Liberated from the clumsy cage of the “Twilight” films, Taylor Lautner stars in “Tracers,” an agreeable, if minor, thriller directed by Daniel Benmayor. Set in the concrete cliffs and canyons of Manhattan, the film kicks off when bike messenger Cam (Lautner) literally runs into Nikki (Marie Avgeropoulos) as she and a gang of like-minded individuals are racing up, around and through the city by means of the free-running art called Parkour. It’s a meet-cute with injuries — a beat-cute, if you will — and after Nikki leaves Cam a bike to replace the one she smashed up, he tries to track her down.
Cam, of course, has problems of his own: As we’re told in water-torture fashion, drip by drip, he got in deep with the Chinatown mob when his mom was ill in an attempt to keep their house, and now has the kind of debts that, as Springsteen put it so memorably, no honest man could pay. Cam finds Nikki, but he also finds her coterie of parkour-fiend friends and Lost Boys, with Miller (Adam Rayner, “Tyrant”) being the Peter Pan at the apex who uses the crew’s singular abilities to deliver packages and pull off heists thanks to their capacity for feats of acrobatics and stealth. Cam needs money; Cam wants in.
It’s ironic that a film that spends so much time on the free-running philosophy and Zen of Parkour (“Look where the car isn’t,” Nikki advises Cam after he biffs an attempted leap over one) proceeds as if on rails, but that’s essentially what happens. Nikki and Cam are drawn to each other, but she’s with Miller, and after no small amount of will-they-or-won’t-they, they do, albeit in resolutely PG-13 fashion. This betrayal will demand other, more violent ones.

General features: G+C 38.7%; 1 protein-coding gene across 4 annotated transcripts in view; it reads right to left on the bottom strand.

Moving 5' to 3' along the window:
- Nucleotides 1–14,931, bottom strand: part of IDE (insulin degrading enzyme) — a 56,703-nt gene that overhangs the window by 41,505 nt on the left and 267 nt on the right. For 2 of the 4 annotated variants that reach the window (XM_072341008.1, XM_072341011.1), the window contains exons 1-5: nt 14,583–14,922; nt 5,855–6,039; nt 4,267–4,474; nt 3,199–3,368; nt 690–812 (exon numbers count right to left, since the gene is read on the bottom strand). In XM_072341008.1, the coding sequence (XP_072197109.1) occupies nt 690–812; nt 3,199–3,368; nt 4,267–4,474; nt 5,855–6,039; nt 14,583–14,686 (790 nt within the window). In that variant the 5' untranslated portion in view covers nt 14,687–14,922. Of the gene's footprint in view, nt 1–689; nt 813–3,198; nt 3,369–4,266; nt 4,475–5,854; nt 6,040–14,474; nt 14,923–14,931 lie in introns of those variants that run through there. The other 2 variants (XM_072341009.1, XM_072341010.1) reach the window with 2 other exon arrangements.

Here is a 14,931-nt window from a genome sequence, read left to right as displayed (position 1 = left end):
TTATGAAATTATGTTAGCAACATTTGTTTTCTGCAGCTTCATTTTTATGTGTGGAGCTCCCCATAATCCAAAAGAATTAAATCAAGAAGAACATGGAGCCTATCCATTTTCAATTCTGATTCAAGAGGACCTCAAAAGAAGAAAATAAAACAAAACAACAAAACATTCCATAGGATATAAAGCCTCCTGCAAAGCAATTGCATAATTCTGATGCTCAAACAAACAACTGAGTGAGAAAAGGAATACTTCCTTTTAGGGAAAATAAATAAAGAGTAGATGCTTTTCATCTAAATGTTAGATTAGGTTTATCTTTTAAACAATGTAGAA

The plot isn’t the point, though; “Tracers” is more about cool, clever, crazy urban action as Cam learns the ins and outs and arounds and overs of Parkour before then using them to commit crime. Director Benmayor is aided substantially by cinematographer Nelson Cragg (“Splinter,” “Halt and Catch Fire”) and editor Peter Amundson (“Pacific Rim,” “Gamer”) in portraying the crew’s travels and travails over the NYC skyline as not only cool-looking but cleanly shot. Now and then, we get GoPro-style you-are-there close-ups and point-of-view shots; on other occasions, it’s lovely long shots of our anti-heroes zipping across roofs and abandoned ships, specks against the city. And the action is shot far better than it is in most Marvel movies, with clarity in the framing and a fluid skill to the cutting.
Rayner invests Miller with the right kind of glowering charisma; he’s everybody’s friend, until he isn’t. Lautner may not have been able to carry something with the budgetary burden of “Abducted,” his prior Lionsgate thriller that plunked him into the middle of more experienced talents like Jason Isaacs, Maria Bello and Sigourney Weaver, but this film’s smaller stakes, lesser-known co-stars and lower budget seem to fit him well. Cam has made mistakes, but he’s also willing to set them right, even when the stakes literally go ballistic.
Screenwriter Matt Johnson does an adequate job, but the one thing worthy of note is how slowly — and skillfully — the violence in this film goes from shoves and punches to automatic weapons and barrages of bullets. The score, by Lucas Vidal, is a suitable mix of beats and notes to propel the action as well. “Tracers” isn’t going to help Lautner leap to the A-List, but it’s an enjoyable journey to the middle.